“The regulatory hurdles in Europe to issuing an index are becoming significant. Regulation will increase the cost burden. The race to the bottom in index pricing has probably stopped,” Parker says.
A second potential risk is that of a liquidity shock, perhaps focused on an ETF in a relatively less liquid underlying market.
It’s important to mention that ETFs are now seen by regulators as less of a risk to the financial system than other mutual funds. This is a big win for ETF firms, since regulators used to argue the opposite.
As an example, it was a well-hyped active manager, Neil Woodford, who recently had to suspend redemptions from his £10bn (€11.1bn) UK mutual fund, while ETFs have so far continued to do their job (see Lynn Strongin Dodds’ article on the fallout from the liquidity crisis at Woodford Investment Management).
But while ETFs may handle liquidity stresses better than some daily dealing mutual funds, there’s no room for complacency. The outgoing Bank of England governor, Mark Carney, recently warned of liquidity risks across the fund business. And as several articles in this guide demonstrate, fixed income ETFs are now seen by many as tradeable proxies for whole segments of the bond market.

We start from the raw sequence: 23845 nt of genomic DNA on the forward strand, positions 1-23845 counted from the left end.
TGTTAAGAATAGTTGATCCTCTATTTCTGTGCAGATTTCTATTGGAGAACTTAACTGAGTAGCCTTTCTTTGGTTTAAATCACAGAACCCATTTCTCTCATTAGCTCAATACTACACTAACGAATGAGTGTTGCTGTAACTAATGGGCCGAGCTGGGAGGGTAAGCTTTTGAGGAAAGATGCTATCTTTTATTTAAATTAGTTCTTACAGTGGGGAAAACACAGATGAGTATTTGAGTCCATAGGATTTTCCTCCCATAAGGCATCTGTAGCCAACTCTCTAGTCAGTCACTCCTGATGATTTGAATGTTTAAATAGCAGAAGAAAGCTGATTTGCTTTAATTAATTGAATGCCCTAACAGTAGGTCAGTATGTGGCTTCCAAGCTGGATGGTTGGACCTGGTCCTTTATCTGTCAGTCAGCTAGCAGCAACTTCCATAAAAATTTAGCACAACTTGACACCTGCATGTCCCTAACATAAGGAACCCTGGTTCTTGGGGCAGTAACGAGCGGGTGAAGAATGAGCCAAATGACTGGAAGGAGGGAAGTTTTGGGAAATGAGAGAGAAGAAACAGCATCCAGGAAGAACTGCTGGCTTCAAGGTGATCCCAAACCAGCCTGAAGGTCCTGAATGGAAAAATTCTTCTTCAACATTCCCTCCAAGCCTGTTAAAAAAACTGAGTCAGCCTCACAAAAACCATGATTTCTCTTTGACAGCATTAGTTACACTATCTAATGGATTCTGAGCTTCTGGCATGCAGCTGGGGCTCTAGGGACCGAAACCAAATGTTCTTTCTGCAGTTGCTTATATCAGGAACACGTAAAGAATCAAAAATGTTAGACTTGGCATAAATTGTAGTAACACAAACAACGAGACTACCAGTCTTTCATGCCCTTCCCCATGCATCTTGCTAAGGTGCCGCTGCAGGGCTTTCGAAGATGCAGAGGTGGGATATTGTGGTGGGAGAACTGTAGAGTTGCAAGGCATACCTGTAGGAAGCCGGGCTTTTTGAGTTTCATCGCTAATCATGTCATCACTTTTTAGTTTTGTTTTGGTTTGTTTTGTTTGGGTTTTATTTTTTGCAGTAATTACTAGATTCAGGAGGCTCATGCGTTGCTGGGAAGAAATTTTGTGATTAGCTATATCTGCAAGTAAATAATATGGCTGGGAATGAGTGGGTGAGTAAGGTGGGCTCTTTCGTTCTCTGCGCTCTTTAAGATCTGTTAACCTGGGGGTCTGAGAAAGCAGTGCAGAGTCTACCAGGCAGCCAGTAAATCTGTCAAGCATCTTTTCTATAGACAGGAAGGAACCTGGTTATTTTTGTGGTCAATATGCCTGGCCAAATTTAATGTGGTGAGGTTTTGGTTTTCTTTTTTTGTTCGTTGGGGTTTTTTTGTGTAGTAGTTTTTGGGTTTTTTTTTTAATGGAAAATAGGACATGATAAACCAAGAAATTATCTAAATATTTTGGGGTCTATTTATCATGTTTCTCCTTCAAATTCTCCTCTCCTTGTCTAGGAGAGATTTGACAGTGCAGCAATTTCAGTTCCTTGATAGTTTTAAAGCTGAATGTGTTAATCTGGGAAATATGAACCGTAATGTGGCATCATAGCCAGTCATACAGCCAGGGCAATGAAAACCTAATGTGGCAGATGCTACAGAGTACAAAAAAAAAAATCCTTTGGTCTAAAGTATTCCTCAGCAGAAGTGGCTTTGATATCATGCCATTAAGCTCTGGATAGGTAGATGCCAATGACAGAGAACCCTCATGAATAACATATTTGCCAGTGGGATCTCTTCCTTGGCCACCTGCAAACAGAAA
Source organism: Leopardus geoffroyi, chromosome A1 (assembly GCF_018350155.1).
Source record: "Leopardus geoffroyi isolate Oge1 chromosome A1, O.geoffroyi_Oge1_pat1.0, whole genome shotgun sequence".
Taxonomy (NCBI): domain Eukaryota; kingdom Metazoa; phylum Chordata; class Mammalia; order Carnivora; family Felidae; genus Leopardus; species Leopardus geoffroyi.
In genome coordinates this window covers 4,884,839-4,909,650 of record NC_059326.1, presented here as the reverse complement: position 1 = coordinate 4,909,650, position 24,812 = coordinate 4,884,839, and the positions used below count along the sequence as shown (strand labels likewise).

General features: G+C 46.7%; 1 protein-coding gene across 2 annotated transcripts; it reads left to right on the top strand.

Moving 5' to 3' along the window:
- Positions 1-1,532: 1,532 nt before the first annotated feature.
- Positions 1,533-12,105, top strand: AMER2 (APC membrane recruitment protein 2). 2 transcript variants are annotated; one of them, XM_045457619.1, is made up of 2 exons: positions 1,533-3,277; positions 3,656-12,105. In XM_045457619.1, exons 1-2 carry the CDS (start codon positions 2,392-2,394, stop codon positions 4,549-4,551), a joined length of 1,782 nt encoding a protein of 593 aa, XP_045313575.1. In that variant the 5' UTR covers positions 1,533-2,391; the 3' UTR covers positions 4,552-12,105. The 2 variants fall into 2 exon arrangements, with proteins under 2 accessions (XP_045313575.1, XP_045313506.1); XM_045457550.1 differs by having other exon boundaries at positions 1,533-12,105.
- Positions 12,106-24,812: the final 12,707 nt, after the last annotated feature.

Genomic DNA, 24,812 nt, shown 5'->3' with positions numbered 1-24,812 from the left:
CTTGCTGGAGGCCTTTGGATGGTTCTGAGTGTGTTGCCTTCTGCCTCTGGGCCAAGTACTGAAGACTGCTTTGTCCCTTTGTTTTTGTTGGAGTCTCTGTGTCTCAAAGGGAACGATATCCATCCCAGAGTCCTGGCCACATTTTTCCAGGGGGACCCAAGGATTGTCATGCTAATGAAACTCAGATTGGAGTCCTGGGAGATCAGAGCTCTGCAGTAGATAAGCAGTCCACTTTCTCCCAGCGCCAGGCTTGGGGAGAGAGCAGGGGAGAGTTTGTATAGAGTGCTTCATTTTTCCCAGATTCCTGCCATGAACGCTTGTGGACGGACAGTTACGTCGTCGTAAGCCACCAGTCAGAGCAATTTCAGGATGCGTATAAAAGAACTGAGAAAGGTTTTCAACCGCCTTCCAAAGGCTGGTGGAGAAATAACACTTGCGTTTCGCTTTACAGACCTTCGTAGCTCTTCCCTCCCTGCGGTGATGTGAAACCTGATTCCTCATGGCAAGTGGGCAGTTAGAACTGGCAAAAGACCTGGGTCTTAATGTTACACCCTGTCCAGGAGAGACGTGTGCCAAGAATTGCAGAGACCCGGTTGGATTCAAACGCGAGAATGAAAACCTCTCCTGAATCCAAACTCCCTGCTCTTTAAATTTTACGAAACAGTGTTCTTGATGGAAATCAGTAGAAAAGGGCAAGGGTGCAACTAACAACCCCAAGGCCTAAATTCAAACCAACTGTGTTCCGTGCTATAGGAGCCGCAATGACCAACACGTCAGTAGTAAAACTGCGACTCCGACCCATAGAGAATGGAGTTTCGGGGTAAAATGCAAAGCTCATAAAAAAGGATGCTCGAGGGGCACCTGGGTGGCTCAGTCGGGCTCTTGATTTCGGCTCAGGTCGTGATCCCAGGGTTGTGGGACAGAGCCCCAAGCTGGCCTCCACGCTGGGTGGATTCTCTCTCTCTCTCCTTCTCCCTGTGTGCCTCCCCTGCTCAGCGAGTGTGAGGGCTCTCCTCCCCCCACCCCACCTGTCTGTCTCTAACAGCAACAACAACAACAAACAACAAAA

A final concern relates to the increasing complexity of some ETF strategies: whether seeking to embed a new ESG approach in a fund, creating a new smart beta strategy or trying to produce an ETF version of an active fund, product developers are now moving far from ETFs’ origins as a cheap and easy way to track a market capitalisation-based index.
The US securities regulator, the SEC, has recently warned that taking an index concept too far into specialist investment territory risks the direct regulation of the index firm as an investment adviser. And complexity carries other risks.
Finally, as perhaps the most disruptive force in asset management during the last 20 years, could ETFs themselves end up being displaced by something faster, easier and cheaper?
If you read Lynn Strongin Dodds’ article, ‘What could disrupt ETFs?’ you will see that ETF market participants are not too worried yet about the impact of new technologies like distributed ledgers and blockchain.
But they don’t rule out something like a radically new and simplified securities infrastructure eventually taking root. If in a few years’ time we are all buying and selling market exposures from our mobile phones, will we need the expensive, legacy, duplicative funds system to run the records of ownership?